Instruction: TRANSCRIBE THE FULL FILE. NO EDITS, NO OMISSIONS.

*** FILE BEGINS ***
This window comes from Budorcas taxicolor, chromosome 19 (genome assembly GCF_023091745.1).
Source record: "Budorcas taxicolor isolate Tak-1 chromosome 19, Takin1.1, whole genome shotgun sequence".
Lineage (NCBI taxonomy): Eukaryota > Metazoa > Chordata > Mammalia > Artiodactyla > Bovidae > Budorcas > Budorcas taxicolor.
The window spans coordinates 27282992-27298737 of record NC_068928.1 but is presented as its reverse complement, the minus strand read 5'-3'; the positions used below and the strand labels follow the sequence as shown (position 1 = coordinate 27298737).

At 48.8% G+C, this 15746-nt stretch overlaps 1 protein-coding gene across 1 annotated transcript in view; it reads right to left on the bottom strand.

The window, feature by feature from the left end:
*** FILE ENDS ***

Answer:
This window comes from Budorcas taxicolor, chromosome 19 (genome assembly GCF_023091745.1).
Source record: "Budorcas taxicolor isolate Tak-1 chromosome 19, Takin1.1, whole genome shotgun sequence".
Lineage (NCBI taxonomy): Eukaryota > Metazoa > Chordata > Mammalia > Artiodactyla > Bovidae > Budorcas > Budorcas taxicolor.
The window spans coordinates 27282992-27298737 of record NC_068928.1 but is presented as its reverse complement, the minus strand read 5'-3'; the positions used below and the strand labels follow the sequence as shown (position 1 = coordinate 27298737).

At 48.8% G+C, this 15746-nt stretch overlaps 1 protein-coding gene across 1 annotated transcript in view; it reads right to left on the bottom strand.

The window, feature by feature from the left end: